I have tried to grind two more Dollar pen nibs, this time a really extra-fine, and an extra-fine italic. The writing sample are the last two in the page added to the previous ones.
What do tou think? I am really enjoying the fine and extra-fine italic Nibs, particularly now that are really smooth.   :)
 
I tried also another thing... that could be considered heresy. I have softened the plastic of the section with heat and i tried to reshape it to a more confortable concave  form ( for me ), and i am happy with this result. I thought i would have ruined it, but it went well.
 
It is really nice to customize a pen to make it really your own , to make it the way you like it! 
 
I hope you like it and thanks to all for the advises! 
 
IMG_20140224_150756.jpg
 
IMG_20140224_122849.jpg

Edited by searchworlds, 24 February 2014 - 14:38.


#8 WirsPlm

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Posted 24 February 2014 - 14:43

Wow, go you! I've been focused more on nib smoothing than reshaping (I like all kinds of nib sizes), but this is impressive. FYI, the Pilot Penmanship has an EF nib (pen is around $8 or 9), it's definitely smaller than the 78G F nib but still smooth(ish, it's an EF nib so there's unavoidable feedback), I like it quite a lot although the pen itself looks a bit odd. Fortunately you can swap most of the low cost Pilot nibs around, so you could put the EF nib into your 78G.

#9 nealc

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Posted 25 February 2014 - 14:19

Hi

 

I am a big fan of Richard Binder's nib smoothing kits:

 

http://www.richardsp...othing_kits.htm

 

I have made 2 italic nibs and an oblique for some cheap pens.  the student kit includes 2 inexpensive practice pens.



#10 grahamtillotson

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Posted 05 March 2014 - 18:56

Great post. You've inspired me to go back to my leisurely grind of a M Kaigelu nib down to F, but the comical part is how insanely stiff the thing is. After a few rounds of grind-shape-buff-test I can't say it is going much in the F direction, but I'll keep at it just the same. Maybe I'll end up with a version of the old Esterbrook manifold nibs, something ultra stiff.

 

As for tuning/polishing stuff I've compiled an expanded kit over time as I think most people do. As of today it includes:

  • Standard starter kit
  • Nail buffing sticks
  • Green jeweler buffing wheels
  • Brown paper bags
  • 20x loupe (don't know how tuning could be done without a loupe)
  • Buffing pads left over from one of those headlight kits (to remove glazing)
  • Spark plug gap tool (super thin ones are insanely perfect for tine spacing adjustments)

I think at some point I'll probably be able to handle 80% of my needs when my skills build up. The one thing I doubt I'll ever master is straightening a bent pen body -- that seems to be the ultimate skill.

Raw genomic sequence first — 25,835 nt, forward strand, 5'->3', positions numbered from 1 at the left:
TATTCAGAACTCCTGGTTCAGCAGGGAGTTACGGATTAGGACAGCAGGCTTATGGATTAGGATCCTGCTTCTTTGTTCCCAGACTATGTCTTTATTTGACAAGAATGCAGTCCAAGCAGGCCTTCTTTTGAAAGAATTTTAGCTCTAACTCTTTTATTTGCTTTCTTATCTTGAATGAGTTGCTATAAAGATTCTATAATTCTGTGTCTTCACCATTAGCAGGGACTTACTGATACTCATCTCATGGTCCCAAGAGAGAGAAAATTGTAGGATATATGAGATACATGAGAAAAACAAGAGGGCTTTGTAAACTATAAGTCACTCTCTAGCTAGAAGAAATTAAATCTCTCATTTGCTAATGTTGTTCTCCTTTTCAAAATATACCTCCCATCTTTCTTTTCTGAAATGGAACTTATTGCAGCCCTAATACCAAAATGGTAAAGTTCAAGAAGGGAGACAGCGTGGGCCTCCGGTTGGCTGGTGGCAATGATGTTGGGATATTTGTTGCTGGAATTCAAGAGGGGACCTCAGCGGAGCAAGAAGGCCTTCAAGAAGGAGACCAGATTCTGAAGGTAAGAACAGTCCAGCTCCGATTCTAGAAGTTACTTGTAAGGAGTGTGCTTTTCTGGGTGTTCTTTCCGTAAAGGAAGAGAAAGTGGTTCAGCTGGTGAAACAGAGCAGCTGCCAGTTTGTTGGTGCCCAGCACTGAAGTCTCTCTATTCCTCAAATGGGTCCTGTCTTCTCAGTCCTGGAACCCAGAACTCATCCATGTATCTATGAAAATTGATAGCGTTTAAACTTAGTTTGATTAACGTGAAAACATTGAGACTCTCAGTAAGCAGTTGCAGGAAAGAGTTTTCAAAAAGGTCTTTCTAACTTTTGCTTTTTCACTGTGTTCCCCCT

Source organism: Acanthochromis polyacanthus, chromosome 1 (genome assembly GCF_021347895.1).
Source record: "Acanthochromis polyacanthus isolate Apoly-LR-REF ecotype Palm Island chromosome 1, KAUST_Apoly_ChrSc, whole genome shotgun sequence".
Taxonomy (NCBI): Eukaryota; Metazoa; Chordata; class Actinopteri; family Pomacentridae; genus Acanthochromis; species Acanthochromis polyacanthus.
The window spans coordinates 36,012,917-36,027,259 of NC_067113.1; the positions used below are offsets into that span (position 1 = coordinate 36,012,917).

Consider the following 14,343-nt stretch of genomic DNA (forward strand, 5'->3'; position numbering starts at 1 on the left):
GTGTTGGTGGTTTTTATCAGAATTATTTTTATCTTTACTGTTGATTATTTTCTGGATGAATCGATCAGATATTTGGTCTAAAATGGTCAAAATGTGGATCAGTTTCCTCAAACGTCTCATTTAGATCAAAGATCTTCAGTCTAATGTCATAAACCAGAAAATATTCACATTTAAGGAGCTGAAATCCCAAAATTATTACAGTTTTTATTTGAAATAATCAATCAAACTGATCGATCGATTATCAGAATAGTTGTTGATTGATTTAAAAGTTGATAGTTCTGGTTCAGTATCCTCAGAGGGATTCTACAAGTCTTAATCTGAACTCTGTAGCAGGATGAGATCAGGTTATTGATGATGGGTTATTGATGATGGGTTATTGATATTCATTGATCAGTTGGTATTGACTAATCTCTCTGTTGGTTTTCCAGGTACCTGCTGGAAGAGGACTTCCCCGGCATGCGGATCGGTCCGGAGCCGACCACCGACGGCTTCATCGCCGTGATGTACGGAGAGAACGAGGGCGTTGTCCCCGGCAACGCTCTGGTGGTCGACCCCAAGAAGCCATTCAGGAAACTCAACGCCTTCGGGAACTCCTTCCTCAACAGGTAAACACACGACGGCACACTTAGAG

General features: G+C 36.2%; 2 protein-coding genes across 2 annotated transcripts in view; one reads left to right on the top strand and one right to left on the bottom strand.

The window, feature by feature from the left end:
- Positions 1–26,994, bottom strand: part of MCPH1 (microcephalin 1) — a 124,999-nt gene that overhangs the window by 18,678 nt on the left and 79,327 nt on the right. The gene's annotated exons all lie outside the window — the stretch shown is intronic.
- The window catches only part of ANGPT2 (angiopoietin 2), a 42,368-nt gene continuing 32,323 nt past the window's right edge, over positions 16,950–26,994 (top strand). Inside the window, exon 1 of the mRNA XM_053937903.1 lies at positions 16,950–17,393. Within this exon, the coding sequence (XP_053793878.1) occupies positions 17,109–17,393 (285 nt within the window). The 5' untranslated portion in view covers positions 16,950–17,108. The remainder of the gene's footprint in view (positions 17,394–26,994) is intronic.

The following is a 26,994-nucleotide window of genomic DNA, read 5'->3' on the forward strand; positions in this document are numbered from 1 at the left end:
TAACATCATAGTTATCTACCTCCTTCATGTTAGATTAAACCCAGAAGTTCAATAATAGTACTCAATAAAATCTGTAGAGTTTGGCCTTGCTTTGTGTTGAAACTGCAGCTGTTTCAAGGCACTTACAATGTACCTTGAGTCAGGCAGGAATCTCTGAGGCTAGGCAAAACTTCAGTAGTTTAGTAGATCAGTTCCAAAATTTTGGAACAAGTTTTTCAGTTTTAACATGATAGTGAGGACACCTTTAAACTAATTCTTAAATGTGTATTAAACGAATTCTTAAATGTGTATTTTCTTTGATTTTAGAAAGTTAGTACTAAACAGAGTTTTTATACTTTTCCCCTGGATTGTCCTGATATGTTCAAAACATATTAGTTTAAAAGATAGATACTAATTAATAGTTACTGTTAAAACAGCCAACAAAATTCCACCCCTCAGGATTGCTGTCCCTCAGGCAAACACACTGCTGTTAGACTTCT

Graham



#11 Berelleza

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Posted 20 March 2015 - 19:22

:wub:  :wub:



#12 WillN

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Posted 28 October 2017 - 17:29

Great job. The brown paper bag method, or any paper, I've never found does much of anything. When a nib gets scratchy I find it's one of three things. 1. The tines are out of alignment. Straighten them 2. I polish the nib using a  Revell Monogram R7046 Micro-Mesh Pad I get for $5 US on Amazon. 3. And once I obsessively polished the inside edges of the tines. I've got access to sharpening stones, polishing compounds, etc... but I find the micro-mesh pad works the best.  I mostly just run the nib over the micro-mesh pad the same angle pressure as when I write. I increase the angles a bit so that any smoothing I do extends just beyond where my nib will touch the paper when I write. If I polish when I actually needed to straighten the tines, the 12000 hasn't done anything bad.

I envy your F italic nib. My handwriting has always been pretty awful, but I've found that when I write with the Nemosine .6mm stub (italic...) nib my scrawl is more legible. 

Inspired by your results I think I'm going to try grinding my own .5 or .4 italic nib. 

For magnification I have some loupes, but I also have a 100x microscope that I paid about $10US. [Carson 60X-75X MicroMax LED Lighted Pocket Microscope (MM-200)  is what I have, there might be better models in the same price range.] Usually my 22x loupe is enough.



#13 Old Salt

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Posted 28 October 2017 - 17:52

Against all recommendations, but seeing that you have limited supplies of nib grinding goods: use the brown paper bag. Go slow.
Sorry of I kick the nest wasp by recommending this, but you seem quite brave by doing this without a loupe to begin with.
Good luck.
G


I would suggest the same brown paper bags, if you can’t wait on the micromesh.
You could also use it after the micromesh for an even smoother write.
Nice job on your nib grinding. Thanks for the writing samples.
Look forward to seeing more.